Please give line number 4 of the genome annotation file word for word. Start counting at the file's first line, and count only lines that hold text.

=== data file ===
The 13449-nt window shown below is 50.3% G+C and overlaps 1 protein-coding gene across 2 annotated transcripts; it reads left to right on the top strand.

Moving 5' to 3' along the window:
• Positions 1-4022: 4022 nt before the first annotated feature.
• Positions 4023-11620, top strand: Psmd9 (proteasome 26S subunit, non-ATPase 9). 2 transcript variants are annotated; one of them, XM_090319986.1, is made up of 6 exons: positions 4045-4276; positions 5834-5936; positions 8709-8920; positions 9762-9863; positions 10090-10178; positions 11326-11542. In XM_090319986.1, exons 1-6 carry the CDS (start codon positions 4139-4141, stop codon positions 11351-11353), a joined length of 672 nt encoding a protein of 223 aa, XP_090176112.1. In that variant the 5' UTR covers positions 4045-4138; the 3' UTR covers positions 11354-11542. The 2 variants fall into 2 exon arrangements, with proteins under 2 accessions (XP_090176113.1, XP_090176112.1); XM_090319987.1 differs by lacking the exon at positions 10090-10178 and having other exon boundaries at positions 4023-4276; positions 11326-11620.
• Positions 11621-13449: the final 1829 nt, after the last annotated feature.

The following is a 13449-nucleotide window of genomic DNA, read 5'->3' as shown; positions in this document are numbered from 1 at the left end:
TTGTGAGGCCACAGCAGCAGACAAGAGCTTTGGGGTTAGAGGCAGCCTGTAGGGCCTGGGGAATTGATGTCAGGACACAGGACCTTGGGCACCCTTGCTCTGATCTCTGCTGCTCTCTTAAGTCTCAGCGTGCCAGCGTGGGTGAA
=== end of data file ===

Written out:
• Positions 4023-11620, top strand: Psmd9 (proteasome 26S subunit, non-ATPase 9). 2 transcript variants are annotated; one of them, XM_090319986.1, is made up of 6 exons: positions 4045-4276; positions 5834-5936; positions 8709-8920; positions 9762-9863; positions 10090-10178; positions 11326-11542. In XM_090319986.1, exons 1-6 carry the CDS (start codon positions 4139-4141, stop codon positions 11351-11353), a joined length of 672 nt encoding a protein of 223 aa, XP_090176112.1. In that variant the 5' UTR covers positions 4045-4138; the 3' UTR covers positions 11354-11542. The 2 variants fall into 2 exon arrangements, with proteins under 2 accessions (XP_090176113.1, XP_090176112.1); XM_090319987.1 differs by lacking the exon at positions 10090-10178 and having other exon boundaries at positions 4023-4276; positions 11326-11620.